Cosby said Northwest National reminds him of an airport at Savannah, Ga., that was built several years ago in what was then a rural area west of the city. Now, that airport is surrounded by development, including residential subdivisions.

"That is happening here," he said. "We're seeing it occur just over the last two years."

Cosby said a planned new road to the airport will make the area even more attractive to residential development.

"Infrastructure is a huge thing," he said.

North of the airport, Centerton is approving subdivisions at three and four lots per acre and lots are selling at $35,000 to $40,000, up from $25,000 to $30,000 in just the last couple of years. It's cheapest to buy raw land. If any improvements are made to the property by an owner or developer, such as running water and sewer lines or streets or subdividing the property into lots, those costs are typically added to the purchase price and passed on to a buyer, increasing the cost to buy the land.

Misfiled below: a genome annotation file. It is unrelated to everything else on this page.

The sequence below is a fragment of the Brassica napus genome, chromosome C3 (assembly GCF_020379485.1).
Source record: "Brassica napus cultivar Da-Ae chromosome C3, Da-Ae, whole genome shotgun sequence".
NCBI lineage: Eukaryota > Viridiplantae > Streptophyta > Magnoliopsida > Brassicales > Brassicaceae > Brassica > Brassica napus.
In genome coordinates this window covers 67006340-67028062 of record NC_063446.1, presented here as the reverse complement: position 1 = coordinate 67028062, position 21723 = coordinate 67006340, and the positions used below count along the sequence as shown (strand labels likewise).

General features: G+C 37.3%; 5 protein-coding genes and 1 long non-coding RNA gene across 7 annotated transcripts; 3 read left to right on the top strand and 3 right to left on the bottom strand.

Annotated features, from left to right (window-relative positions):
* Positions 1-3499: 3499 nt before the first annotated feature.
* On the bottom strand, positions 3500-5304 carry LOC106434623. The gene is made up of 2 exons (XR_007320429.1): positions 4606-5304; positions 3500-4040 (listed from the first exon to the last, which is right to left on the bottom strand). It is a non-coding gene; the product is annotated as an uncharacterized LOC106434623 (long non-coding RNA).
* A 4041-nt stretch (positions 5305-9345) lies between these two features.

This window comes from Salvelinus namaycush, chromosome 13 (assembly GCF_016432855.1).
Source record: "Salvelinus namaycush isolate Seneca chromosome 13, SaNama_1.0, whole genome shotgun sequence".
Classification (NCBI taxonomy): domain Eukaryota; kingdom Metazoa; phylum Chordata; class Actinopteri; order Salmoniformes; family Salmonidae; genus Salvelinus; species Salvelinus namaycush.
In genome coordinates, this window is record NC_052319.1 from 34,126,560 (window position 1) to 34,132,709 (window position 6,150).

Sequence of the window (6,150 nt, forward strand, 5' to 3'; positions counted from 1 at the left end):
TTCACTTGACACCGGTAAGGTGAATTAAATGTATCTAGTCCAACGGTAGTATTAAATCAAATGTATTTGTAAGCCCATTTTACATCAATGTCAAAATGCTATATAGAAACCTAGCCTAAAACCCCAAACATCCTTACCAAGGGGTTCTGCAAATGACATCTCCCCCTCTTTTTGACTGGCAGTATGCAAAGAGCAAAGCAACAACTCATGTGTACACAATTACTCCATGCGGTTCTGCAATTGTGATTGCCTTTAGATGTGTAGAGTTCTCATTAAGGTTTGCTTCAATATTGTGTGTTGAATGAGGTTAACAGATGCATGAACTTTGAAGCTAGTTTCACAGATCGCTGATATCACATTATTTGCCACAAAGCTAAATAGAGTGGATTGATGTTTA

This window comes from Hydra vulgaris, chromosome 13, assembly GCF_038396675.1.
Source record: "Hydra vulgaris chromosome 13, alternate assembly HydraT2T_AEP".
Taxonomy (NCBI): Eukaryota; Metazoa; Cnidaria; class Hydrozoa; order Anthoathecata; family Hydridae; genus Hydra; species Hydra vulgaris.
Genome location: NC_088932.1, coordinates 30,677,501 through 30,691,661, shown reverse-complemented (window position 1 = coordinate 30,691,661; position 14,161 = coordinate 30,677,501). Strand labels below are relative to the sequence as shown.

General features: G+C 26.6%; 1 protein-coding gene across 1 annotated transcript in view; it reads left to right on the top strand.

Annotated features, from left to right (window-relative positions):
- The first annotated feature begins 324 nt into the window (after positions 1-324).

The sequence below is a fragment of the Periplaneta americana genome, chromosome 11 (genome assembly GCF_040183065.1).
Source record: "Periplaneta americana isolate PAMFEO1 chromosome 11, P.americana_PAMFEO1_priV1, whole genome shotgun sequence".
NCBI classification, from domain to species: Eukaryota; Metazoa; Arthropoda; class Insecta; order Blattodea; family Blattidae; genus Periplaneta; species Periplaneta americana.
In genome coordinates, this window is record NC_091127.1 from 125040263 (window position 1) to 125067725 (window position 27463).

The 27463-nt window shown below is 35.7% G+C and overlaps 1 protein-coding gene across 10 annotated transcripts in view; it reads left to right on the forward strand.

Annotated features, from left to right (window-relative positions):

"Once it gets developed with an incompatible use or just gets developed, period, it has those improvement costs that we're going to have to acquire," said Aaron Burkes, the airport's chief executive officer.

Airport officials would rather have industrial neighbors than residential because there are generally fewer noise complaints. Burkes said he has talked with several developers who are planning warehouses or other industrial projects around the airport.

"That is exactly what we want. That property sets a precedent for that zoning, and we get some of these projects very compatible with the airport," Burkes said.


Burkes said Northwest Arkansas is a seller's market, in his opinion, but plans are to continue to buy land the airport thinks it will need as it becomes available rather than exercising eminent domain -- the power of the government to take private property and convert it into public use after just compensation to the property owners.